What does the “quantified self” even mean?

Have you ever kept a diary? This is probably the simplest way to think about what we mean when we talk about the quantified self.

The term was originally coined back in 2007 and in essence means “self-tracking,” which is to track/record all the data you can as it relates to a particular aspect of your personal life or situation. To get a more current definition, I reached out to the site quantifiedself.com, which came back with: “creating personal meaning from personal data.”

In the last few years with the advent of smartphones, always connected Internet devices and wearable computers, the quantified self has taken off in a big way.

What are the types of things people are measuring?

People who are self-tracking are now tracking many facets of their life from areas as broad as

  • Diet, health and exercise
  • Movement/travel
  • Mood and emotion
  • Spending patterns
  • Sleep
  • Personal productivity

Some of the better-known applications or technologies:

Why would anyone want to do this?

Calvin and Hobbes, in a comic strip that predates even Web 1.0, summed it up pretty nicely with the strip below.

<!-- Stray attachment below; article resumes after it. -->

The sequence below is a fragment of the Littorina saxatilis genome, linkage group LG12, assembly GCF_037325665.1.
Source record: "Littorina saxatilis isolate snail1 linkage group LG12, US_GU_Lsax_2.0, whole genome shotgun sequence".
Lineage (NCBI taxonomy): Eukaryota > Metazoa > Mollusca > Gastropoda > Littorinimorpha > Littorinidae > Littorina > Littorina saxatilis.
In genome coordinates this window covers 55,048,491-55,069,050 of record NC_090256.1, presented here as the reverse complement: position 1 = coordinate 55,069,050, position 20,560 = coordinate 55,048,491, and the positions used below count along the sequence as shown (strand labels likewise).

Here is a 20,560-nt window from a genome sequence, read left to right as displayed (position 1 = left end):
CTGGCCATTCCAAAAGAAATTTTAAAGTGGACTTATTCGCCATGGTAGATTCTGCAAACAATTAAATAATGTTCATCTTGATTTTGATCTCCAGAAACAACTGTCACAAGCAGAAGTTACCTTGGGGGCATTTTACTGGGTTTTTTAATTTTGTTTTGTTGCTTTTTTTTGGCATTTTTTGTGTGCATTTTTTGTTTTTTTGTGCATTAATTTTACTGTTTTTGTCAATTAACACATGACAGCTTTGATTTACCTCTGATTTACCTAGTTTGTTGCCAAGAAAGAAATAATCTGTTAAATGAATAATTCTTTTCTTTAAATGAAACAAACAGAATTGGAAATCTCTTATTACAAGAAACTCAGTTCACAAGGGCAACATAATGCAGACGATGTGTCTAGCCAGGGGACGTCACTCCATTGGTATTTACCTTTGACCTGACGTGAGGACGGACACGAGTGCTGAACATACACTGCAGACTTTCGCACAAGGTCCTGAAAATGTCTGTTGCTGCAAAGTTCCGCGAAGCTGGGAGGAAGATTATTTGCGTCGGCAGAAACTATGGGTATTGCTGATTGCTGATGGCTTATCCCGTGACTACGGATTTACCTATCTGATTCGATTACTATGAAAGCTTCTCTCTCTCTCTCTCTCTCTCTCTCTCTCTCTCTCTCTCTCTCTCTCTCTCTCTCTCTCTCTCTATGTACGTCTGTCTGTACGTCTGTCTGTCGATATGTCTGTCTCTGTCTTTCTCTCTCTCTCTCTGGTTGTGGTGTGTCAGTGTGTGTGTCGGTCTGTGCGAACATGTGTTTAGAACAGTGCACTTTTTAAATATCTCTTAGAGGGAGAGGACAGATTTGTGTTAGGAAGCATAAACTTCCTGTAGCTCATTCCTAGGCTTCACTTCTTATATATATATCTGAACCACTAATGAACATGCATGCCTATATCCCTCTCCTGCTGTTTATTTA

In more scientific terms, self-tracking has been shown to help improve the thing being measured. Whether it’s health, diet, sleep patterns or saving money, simply the act of measuring it has shown to create or improve the change people are looking to achieve through that measurement.

If all this sounds like a lot of work, consider this for the moment: The average smartphone contains about 10 sensors measuring everything from movement to light to sound. As of the middle of 2013, around 56 percent of people in the U.S. carried a smartphone, and close to 75 percent of day-to-day transactions were made using credit/debt cards, which are easy to track via a slew of free personal finance applications.

The ability for anyone to gather an amazing amount of data all about themselves with virtually no effort is upon us, and you can be assured that a range of companies will be working out what data is relevant to people for any decision or goal they might have.

What might this mean to real estate?

The potential in real estate for agents is limited only by your imagination. Imagine being able to know which clients made you happy or how your work cycle was affecting your health, or how much better you perform when you get a good night’s sleep.

You can bet your clients will be using it, too, trying to work out what parts of their lifestyle make them happy and factoring these things into their property search process.

Vincent Turner is the CEO at Planwise, a San Francisco-based technology startup that helps people make better financial decisions around big decisions like buying a property.

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